This tension came to a head for me this past week, when one of my students had a bit of a meltdown. We were playing a math game to warm up for the upcoming lesson. He decided he didn’t want to participate. I did not feel the game was optional. This student, particularly stubborn, got quickly frustrated by my interference before he finally yelled an expletive at me, shocking me and his classmates.
In several conversations that followed with the guidance counselor and parent coordinator, I heard variations of, “I explained to him that you are an adult and he’s a child. You’re the teacher and he has to do what you say.”
While this logic may prevent future outbursts (it probably won’t) it makes me deeply uneasy.
First of all, if the only reason a student is expected to respect me is because of my age or my title, then that respect doesn’t mean much at all. In fact, that’s not respect at all, it’s just obedience.
When I was in grad school, I took a course taught by Monica Higgins called Leadership, Entrepreneurship, and Learning. One lesson that stuck with me was on the different types of authority. There are three main types of authority that leaders can hold: relational, positional and expertise. Which of these do you think is the weakest?
Expecting a student to follow my directions, simply on the basis of my position (adult, teacher) demonstrates little to no respect for them as an individual. It offers nothing in return. Unfortunately, this is the default logic underpinning much of our discipline in schools. We don’t offer students autonomy. We don’t offer them a way to hear their voices heard. Naturally this leads to a disinvestment in the educational process. At this point, all we have left then is our positional authority. “You can’t talk that way to me, I’m a teacher!” Have you ever heard this? Have you ever said this?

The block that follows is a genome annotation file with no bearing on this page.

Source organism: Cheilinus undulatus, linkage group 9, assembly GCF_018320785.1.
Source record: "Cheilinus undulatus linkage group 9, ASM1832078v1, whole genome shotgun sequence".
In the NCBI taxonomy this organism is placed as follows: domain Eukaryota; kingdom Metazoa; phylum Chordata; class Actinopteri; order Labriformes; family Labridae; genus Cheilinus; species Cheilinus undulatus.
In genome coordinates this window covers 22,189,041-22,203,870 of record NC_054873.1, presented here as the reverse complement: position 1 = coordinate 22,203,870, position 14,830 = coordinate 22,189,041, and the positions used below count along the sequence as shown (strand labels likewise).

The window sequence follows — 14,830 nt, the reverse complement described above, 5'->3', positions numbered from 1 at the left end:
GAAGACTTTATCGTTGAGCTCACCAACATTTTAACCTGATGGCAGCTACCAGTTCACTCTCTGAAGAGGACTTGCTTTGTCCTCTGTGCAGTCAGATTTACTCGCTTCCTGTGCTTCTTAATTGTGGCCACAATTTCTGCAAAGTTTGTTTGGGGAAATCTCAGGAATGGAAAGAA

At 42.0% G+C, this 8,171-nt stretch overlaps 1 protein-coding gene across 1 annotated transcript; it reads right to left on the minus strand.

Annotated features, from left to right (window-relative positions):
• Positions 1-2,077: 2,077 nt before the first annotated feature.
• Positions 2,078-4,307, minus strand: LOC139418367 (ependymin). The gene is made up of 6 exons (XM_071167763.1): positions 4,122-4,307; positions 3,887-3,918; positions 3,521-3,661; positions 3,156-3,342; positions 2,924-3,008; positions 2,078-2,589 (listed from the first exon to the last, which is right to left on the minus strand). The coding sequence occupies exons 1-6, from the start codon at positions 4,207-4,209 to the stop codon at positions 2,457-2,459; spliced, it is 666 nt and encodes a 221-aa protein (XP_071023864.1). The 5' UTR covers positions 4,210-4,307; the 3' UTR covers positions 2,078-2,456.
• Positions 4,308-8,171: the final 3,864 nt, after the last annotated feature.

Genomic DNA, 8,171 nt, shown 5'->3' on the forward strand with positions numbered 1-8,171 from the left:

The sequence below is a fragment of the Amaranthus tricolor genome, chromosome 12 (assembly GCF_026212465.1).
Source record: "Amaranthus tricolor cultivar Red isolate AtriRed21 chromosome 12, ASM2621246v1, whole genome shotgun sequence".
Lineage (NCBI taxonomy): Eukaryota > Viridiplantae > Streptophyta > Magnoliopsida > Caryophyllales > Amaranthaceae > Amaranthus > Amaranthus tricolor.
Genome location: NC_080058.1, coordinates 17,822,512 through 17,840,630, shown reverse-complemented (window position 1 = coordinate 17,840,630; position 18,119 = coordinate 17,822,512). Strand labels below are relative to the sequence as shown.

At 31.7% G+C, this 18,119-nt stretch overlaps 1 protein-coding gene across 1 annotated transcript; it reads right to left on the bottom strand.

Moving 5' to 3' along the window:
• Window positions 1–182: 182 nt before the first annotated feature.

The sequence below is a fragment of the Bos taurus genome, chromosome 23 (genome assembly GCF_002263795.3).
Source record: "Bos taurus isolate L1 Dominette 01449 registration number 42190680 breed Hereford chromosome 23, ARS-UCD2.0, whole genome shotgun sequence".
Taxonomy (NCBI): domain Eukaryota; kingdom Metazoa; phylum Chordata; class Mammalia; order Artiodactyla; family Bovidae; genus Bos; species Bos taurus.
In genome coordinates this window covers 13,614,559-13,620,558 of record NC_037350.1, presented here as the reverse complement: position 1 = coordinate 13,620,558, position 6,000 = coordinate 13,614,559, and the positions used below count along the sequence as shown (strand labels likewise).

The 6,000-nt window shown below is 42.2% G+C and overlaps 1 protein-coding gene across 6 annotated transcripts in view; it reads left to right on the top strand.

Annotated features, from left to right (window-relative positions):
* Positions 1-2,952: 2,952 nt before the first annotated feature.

Of course, it’s not surprising that so many teachers go this route when they themselves are disenfranchised from the process. In many schools, teachers don’t get to shape the curriculum they teach, and they have little voice in decision-making processes at the school, city, state or federal level. But at the end of the day, we’re adults. We make a choice to be in that classroom. Students don’t have that same freedom.